Quantifying the risk in portfolios involves a complicated set of mathematical and methodology choices that we are always working to improve for our advisors. Today, we rolled out several adjustments to our methodology to enhance the performance of two key features — portfolio analytics and interest rate stress testing.
First, we made an adjustment to how we account for dividends in a portfolio. We now add dividends into expected return for each security after normalizing returns for the long term, to avoid the washout of dividend effects for low-beta investments.
For portfolios with high dividend-yielding funds or stocks, advisors will likely see a reduction of 2 to 4 points in the portfolio’s risk number. The largest drop we’ve seen — generally when portfolios are filled with low-beta, high-dividend investments — was 9 points on the Risk Number scale.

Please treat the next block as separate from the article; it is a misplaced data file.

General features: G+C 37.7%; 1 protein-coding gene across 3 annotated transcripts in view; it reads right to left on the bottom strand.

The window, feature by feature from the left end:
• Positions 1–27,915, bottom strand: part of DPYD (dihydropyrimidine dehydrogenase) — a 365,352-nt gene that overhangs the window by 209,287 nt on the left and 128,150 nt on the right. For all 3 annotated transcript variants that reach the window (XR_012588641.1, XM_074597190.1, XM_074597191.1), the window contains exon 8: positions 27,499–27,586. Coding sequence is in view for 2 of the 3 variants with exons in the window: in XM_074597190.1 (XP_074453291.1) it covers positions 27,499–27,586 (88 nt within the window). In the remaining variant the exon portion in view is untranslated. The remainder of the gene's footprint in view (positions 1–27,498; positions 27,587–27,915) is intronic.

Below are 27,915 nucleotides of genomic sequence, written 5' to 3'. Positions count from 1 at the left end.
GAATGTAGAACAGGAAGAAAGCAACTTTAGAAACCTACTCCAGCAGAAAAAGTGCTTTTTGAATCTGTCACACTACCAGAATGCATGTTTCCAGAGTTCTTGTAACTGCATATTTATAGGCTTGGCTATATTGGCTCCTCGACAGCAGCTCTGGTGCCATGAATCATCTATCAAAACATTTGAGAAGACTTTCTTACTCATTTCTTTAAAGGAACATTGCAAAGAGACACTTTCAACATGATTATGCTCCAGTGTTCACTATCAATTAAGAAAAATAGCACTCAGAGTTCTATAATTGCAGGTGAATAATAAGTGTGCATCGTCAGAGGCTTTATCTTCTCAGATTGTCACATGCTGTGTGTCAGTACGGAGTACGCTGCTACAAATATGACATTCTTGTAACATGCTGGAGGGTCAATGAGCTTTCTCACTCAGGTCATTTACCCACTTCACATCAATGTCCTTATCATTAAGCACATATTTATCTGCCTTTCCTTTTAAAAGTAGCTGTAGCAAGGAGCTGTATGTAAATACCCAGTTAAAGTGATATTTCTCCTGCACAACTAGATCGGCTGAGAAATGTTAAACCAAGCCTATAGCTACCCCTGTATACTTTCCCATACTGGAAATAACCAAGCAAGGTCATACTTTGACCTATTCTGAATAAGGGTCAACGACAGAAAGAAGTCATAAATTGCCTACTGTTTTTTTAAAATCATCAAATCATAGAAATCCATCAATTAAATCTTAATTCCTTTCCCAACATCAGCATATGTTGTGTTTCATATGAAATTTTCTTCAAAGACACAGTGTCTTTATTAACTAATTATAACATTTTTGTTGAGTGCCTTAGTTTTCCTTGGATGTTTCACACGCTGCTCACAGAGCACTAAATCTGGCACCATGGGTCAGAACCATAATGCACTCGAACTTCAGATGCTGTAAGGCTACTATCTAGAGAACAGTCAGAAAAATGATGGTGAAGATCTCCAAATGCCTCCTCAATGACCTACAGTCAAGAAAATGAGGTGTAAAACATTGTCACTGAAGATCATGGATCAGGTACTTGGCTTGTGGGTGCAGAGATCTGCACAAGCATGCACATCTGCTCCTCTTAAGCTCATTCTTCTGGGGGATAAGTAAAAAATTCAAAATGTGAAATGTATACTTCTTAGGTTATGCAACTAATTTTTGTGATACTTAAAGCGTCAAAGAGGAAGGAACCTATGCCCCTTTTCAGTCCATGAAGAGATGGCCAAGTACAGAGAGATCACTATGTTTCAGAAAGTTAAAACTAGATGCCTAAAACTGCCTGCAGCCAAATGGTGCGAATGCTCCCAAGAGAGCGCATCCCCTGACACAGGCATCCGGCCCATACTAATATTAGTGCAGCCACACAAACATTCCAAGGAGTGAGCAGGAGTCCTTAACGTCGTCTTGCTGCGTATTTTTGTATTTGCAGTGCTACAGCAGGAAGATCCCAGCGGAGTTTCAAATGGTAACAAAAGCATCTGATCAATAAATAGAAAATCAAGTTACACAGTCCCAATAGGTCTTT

This is an exciting improvement that we believe will be even more accurate in showcasing the value advisors place on dividend yield in client portfolios.
Second, we made an adjustment to how we stress test portfolios for interest rate risk. We now use the last six months of returns to correlate the sensitivity of each individual security to that period’s movements in the ten year treasury rate.
Because we’re using tighter data points for interest rate stress testing, this improvement will increase the relevancy of the interest rate stress test for actively managed funds, the style drift of active managers and younger funds with less history. It will also more quickly reflect changes to Fed policy or movement in interest rates.
These two changes are a part of our constant efforts to make Riskalyze more effective for our advisors. If you have any questions about these adjustments, don’t hesitate to let us know. We love being a small part of your success!